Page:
Anne Applebaum, liberal-ish Washington Post and Slate correspondent, former-USSR expert, and wife of the Polish Minister of Foreign Affairs, recently published the most ridiculous op-ed of all time, entitled “Morocco, an Alternative to Iran.” On Slate, it was published as “Morocco Makes Peace With Its Past” (perhaps even more proposterous), and I perhaps wouldn’t have noticed it had it not linked to a piece of mine on Global Voices which, quite neutrally, reported on the recent election of Marrakesh’s first female mayor.
Applebaum’s piece is problematic for a number of reasons aside from the obvious (which is to say that, while shooting protesters and clamping down on free speech are fundamentally wrong, the elections themselves are still contested). From the opening paragraph, in which she invokes the all-too-common cliché of non-headscarf wearing Muslims “[not looking] out of place in New York or Paris” to her claims of Morocco entering a new era of democracy, Applebaum demonstrates her total ignorance of the Maghreb and the Arab world on the whole.
Take this sentence, for example:
“…unlike most of its Arab neighbors, the country has over the last decade undergone a slow but profound transformation from traditional monarchy to constitutional monarchy, acquiring along the way real political parties, a relatively free press, new political leaders—the mayor of Marrakesh is a 33-year-old woman—and a set of family laws that strives to be compatible both with sharia and international conventions on human rights.”
Anyone with an iota of knowledge on Moroccan politics can see the flaws in this paragraph; from the recent elections, in which the newly created Modernity and Authenticity Party, or P.A.M. (dubbed the “King’s Party”), closely linked to the royal palace, managed to sweep 22,158 seats to the three journalists arrested and fined for insulting the tyrannical leader of Libya, it doesn’t take a genius to see that Morocco is not a prime example of democracy, nor a model for Iranian reform.
In fact, Morocco’s own human rights record is deeply flawed. Despite substantial changes from the “Years of Lead,” Morocco continues to oppress Saharawi citizens (be their true nationality Moroccan or Saharawi, it should be relatively undisputed that they are not treated well by the state), suppress Amazigh activists by outlawing their language in schools and requiring their children be given Arab names even abroad, and persecute converts to other religions. Furthermore, Morocco almost certainly harbors CIA rendition sites, as has been testified by former Guantanamo inmates, and almost always turns the other cheek to Israeli and United States imperialism.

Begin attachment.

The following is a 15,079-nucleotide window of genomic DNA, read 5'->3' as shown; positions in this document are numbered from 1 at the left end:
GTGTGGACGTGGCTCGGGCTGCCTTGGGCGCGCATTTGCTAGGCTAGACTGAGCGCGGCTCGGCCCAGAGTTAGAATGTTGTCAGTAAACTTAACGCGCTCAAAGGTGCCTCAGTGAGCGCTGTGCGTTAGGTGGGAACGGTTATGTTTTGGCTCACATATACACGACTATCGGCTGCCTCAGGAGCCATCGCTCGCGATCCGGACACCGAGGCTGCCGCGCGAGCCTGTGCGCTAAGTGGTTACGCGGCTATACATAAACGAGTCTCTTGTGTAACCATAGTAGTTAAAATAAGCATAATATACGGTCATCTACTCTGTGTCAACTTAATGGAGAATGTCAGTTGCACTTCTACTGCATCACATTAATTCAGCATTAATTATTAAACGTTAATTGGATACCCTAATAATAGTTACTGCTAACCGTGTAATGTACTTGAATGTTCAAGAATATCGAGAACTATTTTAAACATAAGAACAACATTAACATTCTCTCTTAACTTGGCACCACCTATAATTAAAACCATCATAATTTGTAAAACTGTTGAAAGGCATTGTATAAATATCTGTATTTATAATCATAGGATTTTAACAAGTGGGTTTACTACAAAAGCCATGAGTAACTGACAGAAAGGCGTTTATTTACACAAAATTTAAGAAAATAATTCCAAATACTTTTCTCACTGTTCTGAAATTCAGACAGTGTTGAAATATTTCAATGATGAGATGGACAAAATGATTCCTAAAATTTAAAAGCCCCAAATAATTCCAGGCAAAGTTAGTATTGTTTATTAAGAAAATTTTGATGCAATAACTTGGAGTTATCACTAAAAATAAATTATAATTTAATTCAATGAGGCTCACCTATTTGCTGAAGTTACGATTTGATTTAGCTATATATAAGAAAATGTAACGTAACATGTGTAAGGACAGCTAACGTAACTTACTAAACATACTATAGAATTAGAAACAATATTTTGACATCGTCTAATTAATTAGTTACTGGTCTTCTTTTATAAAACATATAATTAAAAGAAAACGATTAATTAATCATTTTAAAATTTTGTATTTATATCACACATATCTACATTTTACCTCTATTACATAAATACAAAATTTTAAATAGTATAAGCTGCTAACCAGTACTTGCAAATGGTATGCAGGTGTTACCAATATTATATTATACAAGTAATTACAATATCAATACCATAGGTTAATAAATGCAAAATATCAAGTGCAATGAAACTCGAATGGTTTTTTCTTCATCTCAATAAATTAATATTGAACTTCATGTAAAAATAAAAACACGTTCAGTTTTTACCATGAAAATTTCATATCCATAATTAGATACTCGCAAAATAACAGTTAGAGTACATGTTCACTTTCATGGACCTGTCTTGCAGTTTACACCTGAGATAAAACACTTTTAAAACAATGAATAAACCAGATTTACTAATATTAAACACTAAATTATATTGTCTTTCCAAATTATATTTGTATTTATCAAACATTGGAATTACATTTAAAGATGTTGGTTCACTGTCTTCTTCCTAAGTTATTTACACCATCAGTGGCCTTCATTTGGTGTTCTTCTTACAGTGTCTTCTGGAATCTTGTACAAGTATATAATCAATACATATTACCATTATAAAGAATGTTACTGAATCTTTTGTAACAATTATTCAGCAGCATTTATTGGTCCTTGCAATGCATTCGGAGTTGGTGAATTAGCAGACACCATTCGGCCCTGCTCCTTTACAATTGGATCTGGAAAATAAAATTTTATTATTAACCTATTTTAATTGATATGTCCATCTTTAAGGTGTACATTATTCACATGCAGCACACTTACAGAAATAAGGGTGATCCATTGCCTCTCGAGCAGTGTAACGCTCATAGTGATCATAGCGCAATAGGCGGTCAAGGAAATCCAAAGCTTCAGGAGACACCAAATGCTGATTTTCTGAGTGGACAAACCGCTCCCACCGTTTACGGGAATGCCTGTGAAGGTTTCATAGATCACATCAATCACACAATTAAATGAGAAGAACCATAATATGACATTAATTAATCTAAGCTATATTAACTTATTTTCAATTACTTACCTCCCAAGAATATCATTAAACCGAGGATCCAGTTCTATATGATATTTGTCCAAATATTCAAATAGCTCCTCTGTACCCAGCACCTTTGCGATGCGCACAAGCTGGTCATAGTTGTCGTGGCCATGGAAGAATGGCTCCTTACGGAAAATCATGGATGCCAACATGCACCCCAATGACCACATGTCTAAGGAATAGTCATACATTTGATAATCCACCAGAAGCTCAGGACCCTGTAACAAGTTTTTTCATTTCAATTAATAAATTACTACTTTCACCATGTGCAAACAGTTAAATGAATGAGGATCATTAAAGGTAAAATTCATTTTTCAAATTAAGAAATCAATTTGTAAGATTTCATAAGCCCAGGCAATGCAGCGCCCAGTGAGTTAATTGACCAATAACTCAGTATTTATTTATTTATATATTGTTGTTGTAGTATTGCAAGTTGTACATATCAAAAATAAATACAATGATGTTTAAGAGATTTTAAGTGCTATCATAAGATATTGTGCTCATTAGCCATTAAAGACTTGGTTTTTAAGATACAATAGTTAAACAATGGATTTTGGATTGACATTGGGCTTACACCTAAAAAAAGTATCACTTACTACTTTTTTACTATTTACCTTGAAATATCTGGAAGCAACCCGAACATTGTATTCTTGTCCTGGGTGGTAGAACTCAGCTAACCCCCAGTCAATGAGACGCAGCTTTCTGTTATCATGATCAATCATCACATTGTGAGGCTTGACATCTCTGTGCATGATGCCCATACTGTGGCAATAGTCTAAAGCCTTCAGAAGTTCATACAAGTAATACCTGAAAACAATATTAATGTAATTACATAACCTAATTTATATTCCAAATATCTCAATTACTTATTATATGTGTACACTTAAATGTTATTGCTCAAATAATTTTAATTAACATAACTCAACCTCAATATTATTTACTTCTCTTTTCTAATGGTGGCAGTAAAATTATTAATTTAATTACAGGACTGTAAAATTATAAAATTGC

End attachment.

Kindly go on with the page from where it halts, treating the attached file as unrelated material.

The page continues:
Applebaum also brazenly suggests that perhaps, had the Iranian revolution not occurred, perhaps Iran could have followed a similar path to Morocco, saying, “One thinks wistfully of the shah of Iran and of what might have been.” It’s as if she forgets, or is completely unaware, of the human rights violations and general atmosphere of oppression under Pahlavi.
Lastly, Applebaum’s assertion that “the Arab world lacks the political will to change” reeks of Obamania. Doubtless there are a number of Arab countries in which rigged elections, oppression of citizenry, and lack of freedoms are rampant, but the meme that democracy and capitalism are the only way (not to mention the United States’ hypocritical views toward democratic elections in the Middle East) is getting old. Change, if it is to happen, needs to come from within, and will not occur thanks to Western journalists, nor Twitter users changingtheir icons green, nor United States imperialism.
3 replies on “Poor Alternatives”
I totally agree with you: Morocco is not a true democracy yet or Morocco is not as democratic as we
want to be. But you are one of those who just criticise without presenting any alternatives. I think one of the basic aims of writing or blogging is providing readers with “the suitable medicine”. I wish you got the point.
I appreciate your comment. I am not typically one who criticises without alternatives; in this case, I was responding to a specific piece written by someone else. This was intended as a reaction.
I remember seeing the article and thinking what a crappy piece it was. Shallow and opportunistic journalism is unfortunately more institutionalized than we’d like to admit.